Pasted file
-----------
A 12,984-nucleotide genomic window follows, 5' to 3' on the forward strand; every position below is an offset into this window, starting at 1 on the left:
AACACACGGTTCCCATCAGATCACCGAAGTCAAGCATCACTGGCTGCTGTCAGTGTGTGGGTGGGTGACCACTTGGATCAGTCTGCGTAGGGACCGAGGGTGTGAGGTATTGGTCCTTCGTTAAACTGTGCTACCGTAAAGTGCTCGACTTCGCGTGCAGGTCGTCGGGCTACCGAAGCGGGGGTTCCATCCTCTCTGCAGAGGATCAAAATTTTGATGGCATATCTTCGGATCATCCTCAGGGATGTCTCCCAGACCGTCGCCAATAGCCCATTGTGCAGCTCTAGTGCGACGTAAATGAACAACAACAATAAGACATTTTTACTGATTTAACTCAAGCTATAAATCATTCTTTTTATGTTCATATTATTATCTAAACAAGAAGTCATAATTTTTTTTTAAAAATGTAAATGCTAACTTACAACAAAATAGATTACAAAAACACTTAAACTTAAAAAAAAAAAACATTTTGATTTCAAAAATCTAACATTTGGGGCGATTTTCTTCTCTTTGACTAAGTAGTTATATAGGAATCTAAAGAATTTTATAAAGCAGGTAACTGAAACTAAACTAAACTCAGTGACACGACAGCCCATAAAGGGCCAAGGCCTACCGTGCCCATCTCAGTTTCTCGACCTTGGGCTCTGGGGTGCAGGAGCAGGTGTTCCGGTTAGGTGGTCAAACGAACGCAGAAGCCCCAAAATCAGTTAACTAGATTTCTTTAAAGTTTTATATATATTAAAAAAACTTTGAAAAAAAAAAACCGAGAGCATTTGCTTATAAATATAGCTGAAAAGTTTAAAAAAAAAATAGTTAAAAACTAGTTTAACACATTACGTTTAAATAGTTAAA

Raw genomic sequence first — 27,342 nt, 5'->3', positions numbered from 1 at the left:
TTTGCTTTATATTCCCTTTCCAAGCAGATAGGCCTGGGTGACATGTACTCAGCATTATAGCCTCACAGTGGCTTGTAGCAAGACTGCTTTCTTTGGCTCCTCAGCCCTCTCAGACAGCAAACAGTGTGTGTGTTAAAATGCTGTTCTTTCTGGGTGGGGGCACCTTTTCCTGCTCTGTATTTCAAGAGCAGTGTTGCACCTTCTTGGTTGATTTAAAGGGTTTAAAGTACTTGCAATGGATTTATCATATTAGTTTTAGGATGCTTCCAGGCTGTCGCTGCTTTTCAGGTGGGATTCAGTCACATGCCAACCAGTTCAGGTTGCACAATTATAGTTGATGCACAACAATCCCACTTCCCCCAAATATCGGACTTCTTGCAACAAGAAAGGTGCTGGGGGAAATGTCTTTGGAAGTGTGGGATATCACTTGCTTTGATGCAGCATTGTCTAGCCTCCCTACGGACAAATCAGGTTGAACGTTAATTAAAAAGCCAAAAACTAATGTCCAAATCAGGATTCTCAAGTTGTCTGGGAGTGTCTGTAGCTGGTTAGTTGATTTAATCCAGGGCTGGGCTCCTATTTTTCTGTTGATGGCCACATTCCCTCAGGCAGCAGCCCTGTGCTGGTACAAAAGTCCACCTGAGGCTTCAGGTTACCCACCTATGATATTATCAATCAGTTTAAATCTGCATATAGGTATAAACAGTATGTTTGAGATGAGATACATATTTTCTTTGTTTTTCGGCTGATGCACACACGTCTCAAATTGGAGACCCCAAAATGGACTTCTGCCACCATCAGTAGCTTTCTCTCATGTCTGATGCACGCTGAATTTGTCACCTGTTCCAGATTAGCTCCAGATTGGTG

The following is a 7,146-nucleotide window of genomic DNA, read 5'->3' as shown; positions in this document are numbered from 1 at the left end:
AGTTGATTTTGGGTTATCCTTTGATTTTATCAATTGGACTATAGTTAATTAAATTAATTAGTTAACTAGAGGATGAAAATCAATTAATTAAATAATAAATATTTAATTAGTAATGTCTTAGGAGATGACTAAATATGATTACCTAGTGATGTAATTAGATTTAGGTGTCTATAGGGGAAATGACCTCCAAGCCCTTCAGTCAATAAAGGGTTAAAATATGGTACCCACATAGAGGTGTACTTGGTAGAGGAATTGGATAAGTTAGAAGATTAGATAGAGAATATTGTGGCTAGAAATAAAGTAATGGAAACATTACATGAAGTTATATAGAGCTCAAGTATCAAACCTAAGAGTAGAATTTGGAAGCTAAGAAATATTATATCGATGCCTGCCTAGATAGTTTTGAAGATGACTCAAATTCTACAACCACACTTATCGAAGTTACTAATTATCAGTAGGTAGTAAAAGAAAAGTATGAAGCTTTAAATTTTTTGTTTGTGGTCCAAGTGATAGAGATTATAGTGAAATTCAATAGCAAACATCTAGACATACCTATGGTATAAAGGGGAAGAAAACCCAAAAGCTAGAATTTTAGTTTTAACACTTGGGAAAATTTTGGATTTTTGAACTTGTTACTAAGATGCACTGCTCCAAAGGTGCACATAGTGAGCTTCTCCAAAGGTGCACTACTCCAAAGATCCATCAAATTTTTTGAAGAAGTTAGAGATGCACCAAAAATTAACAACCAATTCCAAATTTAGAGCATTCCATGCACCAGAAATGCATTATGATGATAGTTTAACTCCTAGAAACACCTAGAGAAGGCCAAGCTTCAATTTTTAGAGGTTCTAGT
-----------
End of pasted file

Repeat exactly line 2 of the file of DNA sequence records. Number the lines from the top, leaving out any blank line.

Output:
AACACACGGTTCCCATCAGATCACCGAAGTCAAGCATCACTGGCTGCTGTCAGTGTGTGGGTGGGTGACCACTTGGATCAGTCTGCGTAGGGACCGAGGGTGTGAGGTATTGGTCCTTCGTTAAACTGTGCTACCGTAAAGTGCTCGACTTCGCGTGCAGGTCGTCGGGCTACCGAAGCGGGGGTTCCATCCTCTCTGCAGAGGATCAAAATTTTGATGGCATATCTTCGGATCATCCTCAGGGATGTCTCCCAGACCGTCGCCAATAGCCCATTGTGCAGCTCTAGTGCGACGTAAATGAACAACAACAATAAGACATTTTTACTGATTTAACTCAAGCTATAAATCATTCTTTTTATGTTCATATTATTATCTAAACAAGAAGTCATAATTTTTTTTTAAAAATGTAAATGCTAACTTACAACAAAATAGATTACAAAAACACTTAAACTTAAAAAAAAAAAACATTTTGATTTCAAAAATCTAACATTTGGGGCGATTTTCTTCTCTTTGACTAAGTAGTTATATAGGAATCTAAAGAATTTTATAAAGCAGGTAACTGAAACTAAACTAAACTCAGTGACACGACAGCCCATAAAGGGCCAAGGCCTACCGTGCCCATCTCAGTTTCTCGACCTTGGGCTCTGGGGTGCAGGAGCAGGTGTTCCGGTTAGGTGGTCAAACGAACGCAGAAGCCCCAAAATCAGTTAACTAGATTTCTTTAAAGTTTTATATATATTAAAAAAACTTTGAAAAAAAAAAACCGAGAGCATTTGCTTATAAATATAGCTGAAAAGTTTAAAAAAAAAATAGTTAAAAACTAGTTTAACACATTACGTTTAAATAGTTAAA